A special stamp that was produced to commemorate the 1902 exhibition.

Courtesy of Terry Furler.

Wolverhampton Archives, amongst other material on the 1902 Exhibition, has, on the open shelves, a complete set of the Daily Programmes of the Exhibition, which detail what was happening at the Exhibition day by day.

Many of the Great Exhibitions, though temporary in themselves, altered the cities in which they took place because of the clearances and changes made to accommodate them, because of the buildings that remained and because of changes to infrastructure. In its own little way Wolverhampton's great exhibition had a little effect. The underground lavatories in Queen Square were dug out to provide for the additional visitors expected in town; the Lorain system tramway was hurried on so as to be ready for the opening: its first route was from the town centre to the exhibition; and the bandstand in West Park may have been built for the Exhibition..

Some later exhibitions

The 1869 and 1902 exhibitions can be seen as being within the tradition of art and industrial exhibitions. But, of course, Wolverhampton hosted many other exhibitions of all sorts, local and national. It may be worth noting, briefly, some which have come to my attention and to invite others to do further study these, and any further examples they may find.

The Royal Agricultural Society of England had run the annual Royal Show since 1839. In 1871 it came to Staffordshire for the first time. "On that occasion the deputation who waited on the Council of the Society to support the invitation was introduced by Mr. C. P. Villiers, who represented Wolverhampton in the House of Commons for the long period of 63 years, and the claim was pressed successfully by the then Mayor (Alderman Thomas Bantock)...". (The Book of Wolverhampton: Souvenir of the Royal Show 1937, Wolverhampton Industrial Development Association, nd (1937). The show was held on the old race course, now West Park.

The Royal Agricultural Show, 1871, held on Wolverhampton Race Course (now West Park). In the left background one can make out St.Peter's and the Town Hall. Is the church just behind the stand (centre) supposed to be the Catholic Church on Bath Road? On the right centre is the parade ring. The galleried building left is signed "Wickham & Pickmere First Class Refreshments".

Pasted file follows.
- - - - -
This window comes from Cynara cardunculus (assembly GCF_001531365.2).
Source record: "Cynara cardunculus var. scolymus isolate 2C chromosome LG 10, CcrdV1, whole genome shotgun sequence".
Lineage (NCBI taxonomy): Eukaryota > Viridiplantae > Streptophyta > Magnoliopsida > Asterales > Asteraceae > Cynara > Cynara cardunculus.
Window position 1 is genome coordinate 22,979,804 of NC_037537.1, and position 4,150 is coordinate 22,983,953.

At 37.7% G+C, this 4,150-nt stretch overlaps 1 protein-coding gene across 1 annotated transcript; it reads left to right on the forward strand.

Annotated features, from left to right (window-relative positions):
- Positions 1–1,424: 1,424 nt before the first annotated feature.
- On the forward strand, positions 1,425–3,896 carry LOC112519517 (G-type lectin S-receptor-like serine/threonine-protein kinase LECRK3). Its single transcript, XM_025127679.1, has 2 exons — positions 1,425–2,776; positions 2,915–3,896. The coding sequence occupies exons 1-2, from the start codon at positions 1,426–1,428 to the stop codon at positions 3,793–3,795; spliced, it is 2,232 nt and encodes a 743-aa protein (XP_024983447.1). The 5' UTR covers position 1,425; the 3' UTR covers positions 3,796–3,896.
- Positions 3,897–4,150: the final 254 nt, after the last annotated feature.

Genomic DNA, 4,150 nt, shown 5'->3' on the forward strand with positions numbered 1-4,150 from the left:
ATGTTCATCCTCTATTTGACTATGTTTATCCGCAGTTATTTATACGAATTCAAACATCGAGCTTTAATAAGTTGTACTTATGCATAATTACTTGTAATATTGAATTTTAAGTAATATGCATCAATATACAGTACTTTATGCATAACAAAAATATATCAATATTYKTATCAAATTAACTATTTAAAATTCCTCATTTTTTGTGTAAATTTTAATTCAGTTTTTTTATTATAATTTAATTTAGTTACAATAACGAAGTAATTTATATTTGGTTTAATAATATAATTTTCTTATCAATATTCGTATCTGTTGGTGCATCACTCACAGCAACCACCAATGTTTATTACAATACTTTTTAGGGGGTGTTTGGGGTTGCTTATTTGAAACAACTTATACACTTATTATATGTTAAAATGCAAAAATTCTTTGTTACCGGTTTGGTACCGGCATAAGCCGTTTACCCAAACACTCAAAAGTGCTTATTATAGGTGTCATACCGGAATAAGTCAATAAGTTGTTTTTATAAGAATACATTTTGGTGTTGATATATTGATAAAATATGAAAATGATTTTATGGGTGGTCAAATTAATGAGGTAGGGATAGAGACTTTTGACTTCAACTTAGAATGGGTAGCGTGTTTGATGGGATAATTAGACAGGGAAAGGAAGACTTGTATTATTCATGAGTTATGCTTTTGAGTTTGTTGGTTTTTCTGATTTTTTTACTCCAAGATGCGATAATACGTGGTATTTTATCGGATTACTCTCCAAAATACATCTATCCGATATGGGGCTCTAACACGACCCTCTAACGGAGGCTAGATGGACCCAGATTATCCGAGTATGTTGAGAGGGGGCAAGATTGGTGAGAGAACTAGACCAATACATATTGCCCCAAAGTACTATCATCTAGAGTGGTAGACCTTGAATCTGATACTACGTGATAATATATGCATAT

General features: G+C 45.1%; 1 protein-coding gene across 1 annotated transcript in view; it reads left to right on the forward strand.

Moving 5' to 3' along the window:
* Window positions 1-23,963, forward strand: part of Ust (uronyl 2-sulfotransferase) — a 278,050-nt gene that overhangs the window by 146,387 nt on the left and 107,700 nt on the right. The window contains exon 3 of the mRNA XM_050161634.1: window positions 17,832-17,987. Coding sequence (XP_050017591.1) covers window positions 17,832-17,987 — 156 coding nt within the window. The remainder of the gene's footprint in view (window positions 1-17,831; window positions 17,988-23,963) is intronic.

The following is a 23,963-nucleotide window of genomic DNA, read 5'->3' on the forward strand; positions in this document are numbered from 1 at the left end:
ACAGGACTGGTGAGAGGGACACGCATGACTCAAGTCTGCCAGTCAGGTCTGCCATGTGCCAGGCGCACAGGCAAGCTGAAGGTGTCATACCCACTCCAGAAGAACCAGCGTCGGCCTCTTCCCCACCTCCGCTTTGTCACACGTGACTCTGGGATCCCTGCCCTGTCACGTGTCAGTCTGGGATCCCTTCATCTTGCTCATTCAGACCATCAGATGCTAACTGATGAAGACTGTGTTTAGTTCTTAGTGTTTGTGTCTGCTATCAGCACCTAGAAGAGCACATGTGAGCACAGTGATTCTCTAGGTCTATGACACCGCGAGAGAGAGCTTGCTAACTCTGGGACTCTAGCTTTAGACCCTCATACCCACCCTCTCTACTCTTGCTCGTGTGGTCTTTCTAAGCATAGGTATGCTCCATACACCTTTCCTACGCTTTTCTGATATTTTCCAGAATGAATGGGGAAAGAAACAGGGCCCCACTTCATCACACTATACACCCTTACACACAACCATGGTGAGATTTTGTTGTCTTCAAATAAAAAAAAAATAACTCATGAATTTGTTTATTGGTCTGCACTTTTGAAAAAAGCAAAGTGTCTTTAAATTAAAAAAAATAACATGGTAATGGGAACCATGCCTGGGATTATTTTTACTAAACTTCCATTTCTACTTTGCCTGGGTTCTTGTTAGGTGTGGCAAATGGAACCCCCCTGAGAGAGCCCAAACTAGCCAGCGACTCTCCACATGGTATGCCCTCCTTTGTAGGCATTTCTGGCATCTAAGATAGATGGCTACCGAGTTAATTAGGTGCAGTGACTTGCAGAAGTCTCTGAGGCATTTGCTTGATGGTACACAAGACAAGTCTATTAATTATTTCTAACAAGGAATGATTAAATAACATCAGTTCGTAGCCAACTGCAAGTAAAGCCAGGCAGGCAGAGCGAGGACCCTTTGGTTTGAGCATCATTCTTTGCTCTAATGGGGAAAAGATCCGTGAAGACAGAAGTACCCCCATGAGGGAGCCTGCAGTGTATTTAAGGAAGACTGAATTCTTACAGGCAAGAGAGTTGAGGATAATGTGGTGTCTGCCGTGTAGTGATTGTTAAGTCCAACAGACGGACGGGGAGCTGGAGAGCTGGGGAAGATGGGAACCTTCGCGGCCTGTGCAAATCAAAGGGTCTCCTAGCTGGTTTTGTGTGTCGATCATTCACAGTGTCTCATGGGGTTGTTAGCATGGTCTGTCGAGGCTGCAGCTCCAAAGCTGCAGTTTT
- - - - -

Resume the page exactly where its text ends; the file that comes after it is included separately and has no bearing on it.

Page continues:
The illustrated paper, "The Graphic", in its issue for the 21st July 1871, published a whole page of wood blocks of the show. Three pictures are shown here. (The other two are standard blocks of funny agricultural characters and might have been drawn anywhere. As two of the pictures here show, "The Graphic" seemed intent on amusing its sophisticated urban readers with illustrations of amusing yokels).

"Trial of Traction Engines at Newbridge". Does anyone have the story behind this?

In the trial fields at Hopton. What is the machine? Is it part 
of a steam ploughing set up?

The Chenab (Government Steam Train) in the Mud. Does anyone have the story behind this?

In 1937 the Royal Show was again in Wolverhampton, this time in a very much bigger form and at Wrotteseley Park.

These shows reflect the fact that Wolverhampton, for most of its history, mainly got its living from agriculture. It was a centre for the rich arable lands around as both the Exchange and the Agricultural Hall testify. In addition Wolverhampton had been an important centre of the wool trade.

In 1937 one casualty of the Royal Show was what would have been the 45th annual Wolverhampton Flower Show (which seems also to have been known as the Floral Fete). This event claimed to be "in many respects ... unsurpassed for many years and ranks next in importance to the great floral display at Chelsea." The 1937 show was abandoned in favour of the Royal Show and this may have been, if not the end of the Flower Show, the beginning of its end. The conservatory in West Park is a legacy of these flower shows.

This undated, turn of the century, coloured postcard, shows West Park and the clock, the band stand and the conservatory. In the general view St.Peter's can just be made out on the distant horizon.

In 1951 the Festival of Britain had as great an effect on the country as the old arts and industrial exhibitions were supposed to have, even though empire gave way to commonwealth and the entertainment was shipped off from the South Bank to Battersea Park. But the Festival was a festival of Britain, not just London, and the organizing committee approved local exhibitions as part of the Festival programme. In Wolverhampton the local exhibition, The Festival of Wolverhampton, ran from 4th May to 19th May and was organised by Beatties, who had 19 stands in their shop. The list of the exhibitors is almost a who's who of Wolverhampton industry in the post war period: Express and Star, Villiers, Goodyear, ECC, Courtaulds, J.Brockhouse and Orme Evans and Co, James Gibbons, Butlers, Boulton Paul, Chubb, Ever Ready, Fischer Bearings, Henry Meadows, H.J.Law, Star Aluminum, Qualcast, Guy Motors, Turner Manufacturing, Presto and Tower Brands. (anon (Beatties), The Festival of Wolverhampton Exhibition Souvenir programme, np (Beatties), nd (1951)). It may be a little sad to reflect that great aspirations of 1902 had been reduced to some stands in a department store for two weeks; and even sadder to reflect on how many of the exhibitors are, in Wolverhampton at least, no more.

The symbol of the Festival of Wolverhampton - the Festival of Britain symbol with the crossed keys of St.Peter superimposed on it.